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From cottages to penthouses: Moore’s Lake apartments transform Chester site

Where brick vacation cottages once dotted the landscape, a considerably 21st-century assemblage of dwellings is taking shape at the former Moore’s Lake retreat site in Chester.

The first of two planned phases of George Emerson and Phil Roper’s latest apartments collaboration, called The Jane at Moore’s Lake, is nearing the finish line, with work wrapping up on one four-story building, a nearly identical building under construction next door, and a larger, third building in the works for the later phase.

The $60 million project, planned to ultimately total 385 apartments, includes one-, two- and three-bedroom units ranging from 800 to 1,400 square feet on average, with monthly rents ranging from $1,200 to just under $2,000. Two penthouse units, one of which has been leased, rent for $3,000 a month, with two-level floor plans each totaling 1,600 square feet.

A spiral staircase connects one of the two-level penthouse units.

The development revives a nearly 60-acre tract that was once part of the Moore’s Lake retreat, a vacation spot along U.S. Route 1 that preceded Interstate 95, which lines the opposite edge of the site. The largely wooded area is between state routes 10 and 288, near the large American flag and pole that RJ Smith Cos. recently erected along the interstate.

The retreat included about 40 cottages built in 1929 – one of which recently was relocated about five miles north to Chesterfield County’s Falling Creek Ironworks Park, where it will be featured in an event this May commemorating the 400th anniversary of the first English ironworks in North America.

More recently used as a mobile home park, the site is now anchored by the two apartment buildings, each totaling 100 units. The third building, which would add 185 units, is being designed by the project’s architect, Midlothian-based Poole & Poole Architecture.

Roper, whose work with Emerson includes the Colony Village Apartments about two miles north and the Valley West Apartments in Shockoe Bottom in Richmond, said The Jane at Moore’s Lake brings a city aesthetic to suburban Chesterfield.

The rear side of one of the 100-unit buildings.

“This is more of an urban style than a regular old three-story walkup. We like to say it’s the urban look in the suburbs,” said Roper, who’s been developing apartments for decades and started collaborating with Emerson about 20 years ago.

A second try

The Moore’s Lake property had been zoned in 2007 for a massive development that, with the economic downturn, never took off. Roper said David Smith with Cushman & Wakefield | Thalhimer reached out to him and Emerson about the 59-acre parcel, which they purchased in 2017 for $3.8 million.

Other land that makes up the retreat site remains owned by LLCs tied to Chesapeake Mobile Homes, a Maryland-based mobile home dealer owned by David Sherrill. Roper said some of the land is being eyed for retail development, as indicated by construction underway along Route 1 for a Popeyes restaurant and a Panda Express.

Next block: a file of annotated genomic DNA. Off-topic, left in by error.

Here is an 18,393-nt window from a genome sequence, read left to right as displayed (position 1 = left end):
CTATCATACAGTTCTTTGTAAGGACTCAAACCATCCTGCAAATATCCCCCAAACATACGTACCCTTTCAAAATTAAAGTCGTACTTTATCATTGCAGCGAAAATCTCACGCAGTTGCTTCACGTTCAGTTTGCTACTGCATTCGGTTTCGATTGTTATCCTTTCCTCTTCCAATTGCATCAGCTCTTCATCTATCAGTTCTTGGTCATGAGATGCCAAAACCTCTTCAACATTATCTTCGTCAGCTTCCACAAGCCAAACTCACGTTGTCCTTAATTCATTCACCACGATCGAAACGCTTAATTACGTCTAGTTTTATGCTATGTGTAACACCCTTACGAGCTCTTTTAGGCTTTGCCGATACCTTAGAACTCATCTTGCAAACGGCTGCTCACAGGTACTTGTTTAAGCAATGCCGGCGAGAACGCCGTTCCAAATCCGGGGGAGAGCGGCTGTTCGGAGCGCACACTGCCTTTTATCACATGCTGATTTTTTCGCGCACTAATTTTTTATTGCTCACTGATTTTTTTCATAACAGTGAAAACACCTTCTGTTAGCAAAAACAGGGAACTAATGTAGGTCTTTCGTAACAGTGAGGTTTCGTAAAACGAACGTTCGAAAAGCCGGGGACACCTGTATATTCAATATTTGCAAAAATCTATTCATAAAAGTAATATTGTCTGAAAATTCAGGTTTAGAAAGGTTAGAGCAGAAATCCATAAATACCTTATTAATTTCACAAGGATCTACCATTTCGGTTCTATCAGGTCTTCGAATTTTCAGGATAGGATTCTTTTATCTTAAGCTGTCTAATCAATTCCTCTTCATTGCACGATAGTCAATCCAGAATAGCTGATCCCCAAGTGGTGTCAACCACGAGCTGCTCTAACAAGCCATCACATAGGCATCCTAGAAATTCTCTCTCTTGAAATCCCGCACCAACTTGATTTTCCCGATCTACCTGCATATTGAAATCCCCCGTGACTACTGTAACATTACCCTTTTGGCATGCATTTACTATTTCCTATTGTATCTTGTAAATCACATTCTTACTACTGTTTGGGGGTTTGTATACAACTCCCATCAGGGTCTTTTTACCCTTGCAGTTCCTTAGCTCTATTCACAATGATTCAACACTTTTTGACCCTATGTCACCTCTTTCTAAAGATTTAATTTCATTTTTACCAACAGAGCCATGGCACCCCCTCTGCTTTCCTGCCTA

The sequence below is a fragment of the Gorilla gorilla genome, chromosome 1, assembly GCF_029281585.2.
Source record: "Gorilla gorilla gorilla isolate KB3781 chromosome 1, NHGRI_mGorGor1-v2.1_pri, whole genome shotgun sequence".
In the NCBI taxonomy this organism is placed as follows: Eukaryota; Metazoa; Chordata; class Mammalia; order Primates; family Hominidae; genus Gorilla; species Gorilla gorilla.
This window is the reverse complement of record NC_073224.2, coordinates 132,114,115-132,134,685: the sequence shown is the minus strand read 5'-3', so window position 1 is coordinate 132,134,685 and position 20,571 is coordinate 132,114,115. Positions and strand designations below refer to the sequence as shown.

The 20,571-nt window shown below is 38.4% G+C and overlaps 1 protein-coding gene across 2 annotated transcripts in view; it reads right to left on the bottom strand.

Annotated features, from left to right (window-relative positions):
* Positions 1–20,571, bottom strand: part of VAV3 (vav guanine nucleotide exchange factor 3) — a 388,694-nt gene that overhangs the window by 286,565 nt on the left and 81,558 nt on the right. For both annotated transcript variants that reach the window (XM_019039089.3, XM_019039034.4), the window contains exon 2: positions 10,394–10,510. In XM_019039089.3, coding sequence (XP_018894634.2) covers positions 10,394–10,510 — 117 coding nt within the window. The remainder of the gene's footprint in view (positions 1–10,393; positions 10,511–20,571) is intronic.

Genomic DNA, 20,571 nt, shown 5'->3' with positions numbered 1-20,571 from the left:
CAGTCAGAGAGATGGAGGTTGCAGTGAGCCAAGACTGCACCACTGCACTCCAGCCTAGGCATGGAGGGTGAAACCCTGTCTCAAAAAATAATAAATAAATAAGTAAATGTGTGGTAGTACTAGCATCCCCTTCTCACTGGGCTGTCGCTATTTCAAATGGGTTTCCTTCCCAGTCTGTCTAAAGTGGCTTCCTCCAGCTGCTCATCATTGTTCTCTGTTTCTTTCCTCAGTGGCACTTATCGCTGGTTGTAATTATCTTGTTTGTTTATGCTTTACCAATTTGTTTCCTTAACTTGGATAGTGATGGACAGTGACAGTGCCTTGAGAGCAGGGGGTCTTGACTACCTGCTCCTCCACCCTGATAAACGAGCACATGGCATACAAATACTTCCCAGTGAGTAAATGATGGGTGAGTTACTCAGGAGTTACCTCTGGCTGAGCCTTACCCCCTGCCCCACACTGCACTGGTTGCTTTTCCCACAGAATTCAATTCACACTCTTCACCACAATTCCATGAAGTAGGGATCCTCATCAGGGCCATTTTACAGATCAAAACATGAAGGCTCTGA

“The seller’s broker knew George and I were very active in this market, so he called us, and we worked for 2 1/2 years to unwind that very cumbersome zoning case,” Roper said. “The developer planned such a massive deal that the road work was so expensive it wouldn’t even pencil out, so we had to go in and redo the whole thing.”

The buildings include rentable garages.

While the apartments are adjacent to their namesake lake, access to the lake is not among their amenities, which include a clubhouse, pool, fitness center and Wi-Fi. The buildings include unassigned garages that tenants can rent in addition to their lease, and apartment rents include satellite TV, internet and trash pickup.

About 30 percent of the project’s initial 200 apartments have been leased so far. The property is managed by Atlanta-based Matrix Residential, which started leasing in December and started move-ins in late January.

About 85 percent of the project’s $60 million cost is being financed through a loan from the U.S. Department of Housing and Urban Development, Roper said. He said the 40-year loan is non-recourse, fixed-rate and construction-to-permanent, a type of loan that converts construction debt to a permanent mortgage once construction is complete.

Roper said he and Emerson served as the general contractor on the project, subbing out the majority of the work to Roanoke-based Branch & Associates.

Elsewhere in Chesterfield, Emerson is keeping busy with another apartment development, this one a collaboration with Winterfield Place developer Casey Sowers on a 236-unit complex at Westchester Commons.

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